Otherwise it was a nostalgia-filled romp through the streets of A2. If we used to love it, frequent it, eat it, or browse it we were back this weekend. Jenelle checked out new Ross and we both enjoyed new UMMA; Justin joined for dinner at Red Hawk, and we had Pizza Bob's shakes on the way back to the hotel. By the time we were headed eastward on Sunday evening with #27 Pat & Dick's Honeymooner in our bellies we had had a great time.
The drive seemed shorter than before and we both postulated that this was pure physiological gain from quieter, more comfortable surroundings. We listened to two CDs that contained 14 of our fave albums, dialed in the exact temperature we each desired, and talked at a reasonable volume. It felt like being spoiled - which it was.
Tonight was a Public Safety commission meeting in LMT that I attended and found very insightful. Hunting was the topic at hand and I was a representative of the P&R board, but everybody kept their cool and was collaborative. I expect a positive outcome.
Girls' night, which is more significant for Jenelle than me as she's over at KOME at Saucon Valley, so I'm at home taking care of some stuff. 'Stuff' includes making some CDs, trying some wacky hack to exorcize the seat belt chime from the Subaru, prepping the basement for tomorrow's big furnace vent do-over, and breaking in my new ski boots.
It was our first basketball game of the year Friday evening, and we didn't even make it on time - though it wasn't our fault. For some reason the schedule had Allen and Dieruff tipping off at 8pm; when we arrived at 8:03 it was the waning moments before halftime. That was bad news for us but good news for Dieruff, who were on the receiving end of a mercy-rule blowout.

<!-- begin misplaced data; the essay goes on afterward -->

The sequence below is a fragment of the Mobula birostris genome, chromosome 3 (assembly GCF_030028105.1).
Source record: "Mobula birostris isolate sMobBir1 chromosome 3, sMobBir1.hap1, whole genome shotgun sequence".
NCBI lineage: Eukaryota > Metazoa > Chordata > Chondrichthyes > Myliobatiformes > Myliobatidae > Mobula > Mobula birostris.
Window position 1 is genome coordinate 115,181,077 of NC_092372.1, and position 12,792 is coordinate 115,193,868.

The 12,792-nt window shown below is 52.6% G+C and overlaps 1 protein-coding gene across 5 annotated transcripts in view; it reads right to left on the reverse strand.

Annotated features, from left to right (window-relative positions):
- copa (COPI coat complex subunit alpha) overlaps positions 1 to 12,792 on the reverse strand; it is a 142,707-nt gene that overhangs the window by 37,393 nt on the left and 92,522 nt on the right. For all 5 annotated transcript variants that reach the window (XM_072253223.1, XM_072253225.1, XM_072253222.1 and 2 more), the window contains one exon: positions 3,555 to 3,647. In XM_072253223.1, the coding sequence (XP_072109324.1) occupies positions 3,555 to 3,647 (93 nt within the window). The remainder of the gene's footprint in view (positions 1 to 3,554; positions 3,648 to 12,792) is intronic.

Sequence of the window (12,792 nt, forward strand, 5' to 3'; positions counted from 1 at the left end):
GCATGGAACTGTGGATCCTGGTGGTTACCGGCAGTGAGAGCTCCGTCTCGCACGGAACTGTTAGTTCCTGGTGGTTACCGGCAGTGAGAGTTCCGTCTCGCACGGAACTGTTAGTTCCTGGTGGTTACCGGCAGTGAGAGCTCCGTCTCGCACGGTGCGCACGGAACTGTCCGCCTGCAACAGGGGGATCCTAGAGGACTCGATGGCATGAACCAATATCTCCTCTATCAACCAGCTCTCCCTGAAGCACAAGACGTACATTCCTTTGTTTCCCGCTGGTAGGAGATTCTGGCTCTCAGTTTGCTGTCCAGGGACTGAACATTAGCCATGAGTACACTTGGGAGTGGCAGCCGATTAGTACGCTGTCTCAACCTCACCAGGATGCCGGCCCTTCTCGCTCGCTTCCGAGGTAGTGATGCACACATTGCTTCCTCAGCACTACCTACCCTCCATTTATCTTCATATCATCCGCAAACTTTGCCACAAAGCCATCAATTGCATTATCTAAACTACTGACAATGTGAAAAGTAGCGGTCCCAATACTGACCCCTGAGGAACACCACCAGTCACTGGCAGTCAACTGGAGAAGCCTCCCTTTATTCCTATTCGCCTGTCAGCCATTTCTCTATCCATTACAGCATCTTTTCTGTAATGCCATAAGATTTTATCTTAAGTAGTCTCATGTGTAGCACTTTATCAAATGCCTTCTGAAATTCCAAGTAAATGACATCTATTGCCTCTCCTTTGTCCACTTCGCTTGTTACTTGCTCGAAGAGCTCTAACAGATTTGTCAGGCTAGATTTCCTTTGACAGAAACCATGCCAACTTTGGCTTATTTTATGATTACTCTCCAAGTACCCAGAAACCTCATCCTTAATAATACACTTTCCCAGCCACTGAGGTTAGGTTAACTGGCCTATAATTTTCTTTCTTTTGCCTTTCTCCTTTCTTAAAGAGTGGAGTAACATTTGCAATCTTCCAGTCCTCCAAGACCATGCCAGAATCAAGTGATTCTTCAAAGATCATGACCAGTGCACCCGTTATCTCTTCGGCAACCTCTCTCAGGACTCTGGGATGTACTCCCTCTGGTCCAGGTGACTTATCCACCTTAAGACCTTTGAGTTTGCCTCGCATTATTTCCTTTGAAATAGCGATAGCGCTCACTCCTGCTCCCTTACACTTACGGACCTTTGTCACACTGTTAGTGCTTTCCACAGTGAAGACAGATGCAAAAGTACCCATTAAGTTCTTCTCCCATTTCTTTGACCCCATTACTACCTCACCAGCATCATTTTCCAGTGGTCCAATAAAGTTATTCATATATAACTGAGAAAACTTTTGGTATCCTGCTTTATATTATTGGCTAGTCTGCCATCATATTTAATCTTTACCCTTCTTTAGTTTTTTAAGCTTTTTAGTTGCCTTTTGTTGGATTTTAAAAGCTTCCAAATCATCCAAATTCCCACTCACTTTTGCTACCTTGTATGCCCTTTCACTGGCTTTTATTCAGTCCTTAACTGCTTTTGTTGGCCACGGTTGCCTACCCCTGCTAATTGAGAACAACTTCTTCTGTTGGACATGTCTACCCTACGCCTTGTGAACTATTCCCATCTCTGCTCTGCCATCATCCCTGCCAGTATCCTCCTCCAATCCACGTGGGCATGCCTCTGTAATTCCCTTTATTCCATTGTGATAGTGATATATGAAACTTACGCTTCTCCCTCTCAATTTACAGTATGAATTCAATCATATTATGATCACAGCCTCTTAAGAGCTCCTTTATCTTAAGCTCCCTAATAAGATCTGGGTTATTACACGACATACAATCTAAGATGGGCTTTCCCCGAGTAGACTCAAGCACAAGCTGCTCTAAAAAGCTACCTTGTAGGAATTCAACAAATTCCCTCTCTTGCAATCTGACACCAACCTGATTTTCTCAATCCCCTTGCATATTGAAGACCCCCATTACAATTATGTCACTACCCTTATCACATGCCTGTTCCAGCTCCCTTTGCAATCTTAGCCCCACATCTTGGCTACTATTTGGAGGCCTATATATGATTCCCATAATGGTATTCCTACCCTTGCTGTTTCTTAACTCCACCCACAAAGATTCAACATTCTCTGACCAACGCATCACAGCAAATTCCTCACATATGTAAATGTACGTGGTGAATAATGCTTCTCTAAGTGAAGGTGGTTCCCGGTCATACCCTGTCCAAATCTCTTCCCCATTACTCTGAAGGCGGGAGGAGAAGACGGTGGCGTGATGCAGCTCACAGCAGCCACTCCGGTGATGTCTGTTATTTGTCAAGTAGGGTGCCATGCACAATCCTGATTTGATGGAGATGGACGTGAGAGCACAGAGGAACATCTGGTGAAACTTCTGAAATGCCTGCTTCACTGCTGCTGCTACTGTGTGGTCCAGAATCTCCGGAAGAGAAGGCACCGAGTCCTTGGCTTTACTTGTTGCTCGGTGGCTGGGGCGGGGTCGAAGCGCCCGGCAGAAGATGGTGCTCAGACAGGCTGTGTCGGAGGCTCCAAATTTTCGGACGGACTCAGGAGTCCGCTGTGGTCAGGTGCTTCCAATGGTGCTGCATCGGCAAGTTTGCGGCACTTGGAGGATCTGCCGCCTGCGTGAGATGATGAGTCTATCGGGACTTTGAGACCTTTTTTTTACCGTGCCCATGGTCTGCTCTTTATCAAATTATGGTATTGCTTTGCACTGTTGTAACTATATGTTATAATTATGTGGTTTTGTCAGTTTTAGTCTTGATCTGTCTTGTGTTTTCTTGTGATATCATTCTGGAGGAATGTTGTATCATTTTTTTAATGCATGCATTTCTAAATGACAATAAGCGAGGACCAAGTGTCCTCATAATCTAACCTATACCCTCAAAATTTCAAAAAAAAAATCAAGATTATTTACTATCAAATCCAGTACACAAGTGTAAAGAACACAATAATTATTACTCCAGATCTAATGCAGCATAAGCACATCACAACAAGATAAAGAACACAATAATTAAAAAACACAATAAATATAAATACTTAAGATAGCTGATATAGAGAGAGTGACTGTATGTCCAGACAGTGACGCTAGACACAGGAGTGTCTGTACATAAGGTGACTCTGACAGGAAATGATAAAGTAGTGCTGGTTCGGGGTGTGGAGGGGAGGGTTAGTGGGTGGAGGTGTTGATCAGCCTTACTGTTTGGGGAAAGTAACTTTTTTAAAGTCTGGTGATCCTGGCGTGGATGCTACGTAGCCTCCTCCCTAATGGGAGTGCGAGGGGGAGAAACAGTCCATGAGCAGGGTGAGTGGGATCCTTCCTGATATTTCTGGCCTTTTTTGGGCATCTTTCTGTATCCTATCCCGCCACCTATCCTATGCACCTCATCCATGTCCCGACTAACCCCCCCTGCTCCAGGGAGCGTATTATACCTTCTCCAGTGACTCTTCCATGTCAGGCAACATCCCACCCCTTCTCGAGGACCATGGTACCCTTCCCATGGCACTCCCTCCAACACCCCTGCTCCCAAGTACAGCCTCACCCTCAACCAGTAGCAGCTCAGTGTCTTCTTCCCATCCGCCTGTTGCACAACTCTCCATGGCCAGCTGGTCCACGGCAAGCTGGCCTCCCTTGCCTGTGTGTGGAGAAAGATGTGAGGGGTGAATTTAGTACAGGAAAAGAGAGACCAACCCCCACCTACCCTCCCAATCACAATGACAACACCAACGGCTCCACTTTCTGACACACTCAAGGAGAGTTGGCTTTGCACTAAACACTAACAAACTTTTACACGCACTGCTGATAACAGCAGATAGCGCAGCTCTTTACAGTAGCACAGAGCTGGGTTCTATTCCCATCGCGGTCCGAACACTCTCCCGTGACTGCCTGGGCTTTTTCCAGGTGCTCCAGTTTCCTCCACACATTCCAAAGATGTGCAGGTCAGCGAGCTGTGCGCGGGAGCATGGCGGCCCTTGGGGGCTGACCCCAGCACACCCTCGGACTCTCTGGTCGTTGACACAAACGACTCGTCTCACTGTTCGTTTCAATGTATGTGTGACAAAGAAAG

Saturday was errands and a huge pot of Big Bear's Back Woods Chili from our Michigan cookbook. It was delicious, and the 10 quarts we put in the freezer will keep us in meaty, beany goodness 'til spring. Sunday was our first day skiing of the season (and 2010). The 'first day' bit was key; we were both rusty and out of ski shape and labored through alternating cold extremities, new boots/miserable feet, hunger, and euphoria as we toured all of empty-but-perfect Elk.
Potpourri, though some fragrances are quite a bit stronger than others.
On aviation security: we flew through Amsterdam on day two of the intense pat-down screening protocol, which occurred at the gate and delayed the flight roughly an hour (though KLM simply flew our triple-seven faster to recover that entire delay). It was - without doubt or qualification - the safest flight I've ever been on, but it didn't feel that way. All the scanning and searching just made people more nervous. I don't know if the human brain is capable of determining a preference between being un-reminded and living in 0.05% danger or being confronted by 0.005%